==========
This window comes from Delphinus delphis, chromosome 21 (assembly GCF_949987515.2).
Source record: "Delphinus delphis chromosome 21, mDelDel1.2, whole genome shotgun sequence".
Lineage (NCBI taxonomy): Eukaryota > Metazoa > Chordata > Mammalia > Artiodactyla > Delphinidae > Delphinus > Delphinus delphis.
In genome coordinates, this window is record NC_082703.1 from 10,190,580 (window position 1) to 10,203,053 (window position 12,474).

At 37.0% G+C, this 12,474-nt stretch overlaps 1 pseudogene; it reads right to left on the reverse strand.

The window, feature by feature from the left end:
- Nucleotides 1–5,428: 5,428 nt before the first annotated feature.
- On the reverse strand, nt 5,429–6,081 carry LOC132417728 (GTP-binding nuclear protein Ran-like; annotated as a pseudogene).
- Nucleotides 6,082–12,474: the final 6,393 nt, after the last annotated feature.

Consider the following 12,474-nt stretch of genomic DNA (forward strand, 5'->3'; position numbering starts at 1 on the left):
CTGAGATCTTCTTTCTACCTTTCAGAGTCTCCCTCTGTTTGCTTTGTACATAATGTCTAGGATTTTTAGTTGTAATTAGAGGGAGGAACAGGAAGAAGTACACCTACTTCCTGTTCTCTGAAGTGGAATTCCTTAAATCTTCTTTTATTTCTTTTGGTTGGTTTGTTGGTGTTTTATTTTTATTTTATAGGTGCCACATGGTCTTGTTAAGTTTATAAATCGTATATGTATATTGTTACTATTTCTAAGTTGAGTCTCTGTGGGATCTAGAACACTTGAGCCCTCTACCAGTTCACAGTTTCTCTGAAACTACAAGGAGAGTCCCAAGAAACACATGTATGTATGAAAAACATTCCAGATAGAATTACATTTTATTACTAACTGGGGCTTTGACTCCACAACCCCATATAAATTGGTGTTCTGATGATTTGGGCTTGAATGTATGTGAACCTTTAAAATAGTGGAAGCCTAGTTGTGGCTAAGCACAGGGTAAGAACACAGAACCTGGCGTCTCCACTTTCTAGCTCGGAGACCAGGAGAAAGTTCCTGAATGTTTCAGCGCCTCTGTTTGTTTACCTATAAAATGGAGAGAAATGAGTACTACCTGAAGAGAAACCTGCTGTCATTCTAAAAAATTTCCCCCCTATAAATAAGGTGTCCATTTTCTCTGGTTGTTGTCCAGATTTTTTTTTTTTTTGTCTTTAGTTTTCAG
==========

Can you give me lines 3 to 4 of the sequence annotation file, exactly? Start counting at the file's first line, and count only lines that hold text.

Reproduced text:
Lineage (NCBI taxonomy): Eukaryota > Metazoa > Chordata > Mammalia > Artiodactyla > Delphinidae > Delphinus > Delphinus delphis.
In genome coordinates, this window is record NC_082703.1 from 10,190,580 (window position 1) to 10,203,053 (window position 12,474).